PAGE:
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WORKSHOP

THE HALO EFFECT

Presented By: Yamna


Hasan
Roll No: 20154

Course Supervisor: Dr. Yahya


Noori
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Activity
How you perceive them???

Microsoft Office
PowerPoint Presentation
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THE HALO EFFECT

THE SCIENCE OF
ATTRACTION

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WHAT IS
THE HALO EFFECT?

The halo effect is a type of cognitive


bias in which our overall impression of
a person influences how we feel and
think about his or her character.

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The research into the halo effect shows
that a person's positive qualities,
physical appearance, and general
attractiveness affects how we judge
their character

The better they look and behave, the


better a person we judge them to be.

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One great example of the halo effect in
action is our overall impression of
celebrities.

Since we perceive them as attractive,


successful, and often likable, we also
tend to see them as intelligent, kind,
and funny.

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The History

Psychologist Edward Thorndike first


coined the term in a 1920 paper titled
"The Constant Error in Psychological
Ratings."
In the experiment described in the
paper, Thorndike asked the
commanding officers in the military to
evaluate a variety of qualities in their
subordinate soldiers.
These characteristics included such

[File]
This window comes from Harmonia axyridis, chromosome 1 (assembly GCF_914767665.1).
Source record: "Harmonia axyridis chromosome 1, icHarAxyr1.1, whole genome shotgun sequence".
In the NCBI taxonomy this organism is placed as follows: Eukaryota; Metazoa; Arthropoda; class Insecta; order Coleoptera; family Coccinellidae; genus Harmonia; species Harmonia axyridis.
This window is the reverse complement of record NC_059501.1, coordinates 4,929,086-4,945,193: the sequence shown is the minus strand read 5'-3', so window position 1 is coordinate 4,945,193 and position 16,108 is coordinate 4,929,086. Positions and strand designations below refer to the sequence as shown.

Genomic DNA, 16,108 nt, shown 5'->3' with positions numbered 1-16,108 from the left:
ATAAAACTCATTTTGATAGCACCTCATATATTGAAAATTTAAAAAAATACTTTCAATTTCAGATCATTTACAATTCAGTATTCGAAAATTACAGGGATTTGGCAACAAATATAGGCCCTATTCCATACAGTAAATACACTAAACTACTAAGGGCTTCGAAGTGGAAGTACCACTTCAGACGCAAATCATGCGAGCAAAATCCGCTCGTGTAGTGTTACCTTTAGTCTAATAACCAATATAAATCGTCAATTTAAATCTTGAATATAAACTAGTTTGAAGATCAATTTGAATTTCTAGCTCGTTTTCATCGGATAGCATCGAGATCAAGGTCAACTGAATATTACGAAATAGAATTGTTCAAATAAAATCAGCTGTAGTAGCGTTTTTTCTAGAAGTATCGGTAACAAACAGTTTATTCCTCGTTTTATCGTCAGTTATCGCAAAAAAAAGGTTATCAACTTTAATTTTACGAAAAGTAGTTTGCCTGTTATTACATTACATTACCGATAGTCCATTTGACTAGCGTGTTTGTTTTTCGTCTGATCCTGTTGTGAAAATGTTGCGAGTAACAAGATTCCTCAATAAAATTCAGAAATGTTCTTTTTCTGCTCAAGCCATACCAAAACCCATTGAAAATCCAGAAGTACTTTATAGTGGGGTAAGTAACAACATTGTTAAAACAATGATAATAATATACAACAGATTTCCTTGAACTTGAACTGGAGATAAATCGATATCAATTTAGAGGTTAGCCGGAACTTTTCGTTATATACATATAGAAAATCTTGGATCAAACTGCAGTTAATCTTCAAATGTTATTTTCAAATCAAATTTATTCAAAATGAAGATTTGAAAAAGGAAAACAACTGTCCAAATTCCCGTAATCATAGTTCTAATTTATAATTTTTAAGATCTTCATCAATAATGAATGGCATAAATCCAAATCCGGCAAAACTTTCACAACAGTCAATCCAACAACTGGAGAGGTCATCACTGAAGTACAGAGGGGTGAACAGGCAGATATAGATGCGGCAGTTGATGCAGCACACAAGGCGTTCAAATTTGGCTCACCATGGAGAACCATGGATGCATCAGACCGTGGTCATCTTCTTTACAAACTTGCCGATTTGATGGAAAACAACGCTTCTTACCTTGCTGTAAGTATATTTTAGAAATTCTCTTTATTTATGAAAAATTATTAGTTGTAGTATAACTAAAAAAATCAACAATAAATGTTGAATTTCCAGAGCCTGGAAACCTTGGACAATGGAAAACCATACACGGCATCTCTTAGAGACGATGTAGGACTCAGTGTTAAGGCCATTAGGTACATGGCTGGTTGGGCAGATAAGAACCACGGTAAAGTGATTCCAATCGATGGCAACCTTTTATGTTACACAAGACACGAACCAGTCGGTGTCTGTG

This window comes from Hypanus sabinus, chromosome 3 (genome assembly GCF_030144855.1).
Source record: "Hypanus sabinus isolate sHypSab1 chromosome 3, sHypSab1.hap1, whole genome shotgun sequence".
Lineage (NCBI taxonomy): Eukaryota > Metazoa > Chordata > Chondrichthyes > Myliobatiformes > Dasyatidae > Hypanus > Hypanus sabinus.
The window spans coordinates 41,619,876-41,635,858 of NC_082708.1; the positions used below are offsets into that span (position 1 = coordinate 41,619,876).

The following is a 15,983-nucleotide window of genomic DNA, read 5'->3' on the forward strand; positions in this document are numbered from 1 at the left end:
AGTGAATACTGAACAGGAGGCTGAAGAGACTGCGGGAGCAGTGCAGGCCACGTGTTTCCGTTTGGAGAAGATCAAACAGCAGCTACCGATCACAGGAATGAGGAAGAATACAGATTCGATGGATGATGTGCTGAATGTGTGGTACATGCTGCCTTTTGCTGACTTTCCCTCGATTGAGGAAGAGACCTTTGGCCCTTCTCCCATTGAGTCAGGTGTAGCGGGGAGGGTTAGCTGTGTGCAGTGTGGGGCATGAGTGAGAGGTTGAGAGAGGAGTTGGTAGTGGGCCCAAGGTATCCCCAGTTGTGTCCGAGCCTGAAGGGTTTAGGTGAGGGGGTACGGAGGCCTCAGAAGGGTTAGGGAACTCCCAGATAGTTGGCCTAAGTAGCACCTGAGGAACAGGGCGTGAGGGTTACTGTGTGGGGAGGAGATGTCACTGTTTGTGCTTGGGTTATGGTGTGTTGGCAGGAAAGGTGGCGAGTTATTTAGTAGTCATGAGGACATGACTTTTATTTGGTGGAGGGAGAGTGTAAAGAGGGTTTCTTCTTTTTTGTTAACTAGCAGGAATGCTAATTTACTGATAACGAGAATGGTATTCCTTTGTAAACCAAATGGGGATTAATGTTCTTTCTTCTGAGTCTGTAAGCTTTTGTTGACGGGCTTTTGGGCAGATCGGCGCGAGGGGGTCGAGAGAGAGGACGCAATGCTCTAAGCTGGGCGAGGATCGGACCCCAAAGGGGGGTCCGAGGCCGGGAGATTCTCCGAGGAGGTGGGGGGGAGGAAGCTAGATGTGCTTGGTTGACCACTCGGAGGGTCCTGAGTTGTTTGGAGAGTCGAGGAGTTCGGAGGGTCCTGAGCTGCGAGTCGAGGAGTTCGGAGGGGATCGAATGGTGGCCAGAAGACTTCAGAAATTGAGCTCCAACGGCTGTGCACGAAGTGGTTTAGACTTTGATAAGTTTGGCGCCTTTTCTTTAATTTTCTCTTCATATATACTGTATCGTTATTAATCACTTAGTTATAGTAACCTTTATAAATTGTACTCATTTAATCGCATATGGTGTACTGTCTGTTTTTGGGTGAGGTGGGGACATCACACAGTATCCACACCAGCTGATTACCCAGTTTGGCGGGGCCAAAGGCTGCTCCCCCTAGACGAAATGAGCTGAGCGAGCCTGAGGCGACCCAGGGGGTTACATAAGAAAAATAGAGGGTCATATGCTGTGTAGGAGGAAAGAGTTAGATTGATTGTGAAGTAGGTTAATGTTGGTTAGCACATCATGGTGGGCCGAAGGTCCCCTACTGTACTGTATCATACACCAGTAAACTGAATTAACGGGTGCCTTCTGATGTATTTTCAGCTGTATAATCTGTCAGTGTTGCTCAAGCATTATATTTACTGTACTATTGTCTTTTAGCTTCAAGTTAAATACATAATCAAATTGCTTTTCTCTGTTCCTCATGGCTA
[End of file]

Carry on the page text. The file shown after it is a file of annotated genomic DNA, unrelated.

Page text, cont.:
things as leadership, physical
appearance, intelligence, loyalty, and
dependability. Page 11
Several different studies have found
that when we rate people as good-
looking, we also tend to believe that
they have positive personality traits
and that they are more intelligent.

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On the contrary

The devils horns effect

The effect isn't just limited to the halo


of saintliness, either; other
researchers have found a sort of devil-
horns effect in which a general
negative impression of a person makes
us judge their character negatively.

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Some Daily Life
Examples of The
Halo Effect

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At Classroom Setting

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"In the classroom, teachers are subject to the
halo effect rating error when evaluating their
students.

For example, a teacher who sees a well-


behaved student might tend to assume this
student is also bright, diligent, and engaged
before that teacher has objectively evaluated
the student's capacity in these areas. When
these types of halo effects occur, they can
affect students' approval ratings in certain
areas of functioning and can even affect
students' grades."

(Rasmussen, Encyclopedia of Educational Psychology, Volume 1, 2008)

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At Workplaces

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In Brand Marketing or
Advertisments

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Conclusion

Human beings naturally make these


perceptual adjustmentsup with a
halo, down with hornswithout even
realizing it. And it shouldn't be
surprising that our brains use this
cognitive shortcut. It makes living in a
complicated world somehow easier if
we can just paint people and things
with the broad brush of "good" or
"bad," which is why the halo effect
persists in humanity today.

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Recommendations

Being aware of the halo effect, however,


does not make it easy to avoid its
influence on our perceptions and
decisions.

But still, the next time you trying to


evaluate another person, think twice
before judging that how your overall
impressions of an individual might
influence your evaluations of other
characteristics.

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Thank
You Page 22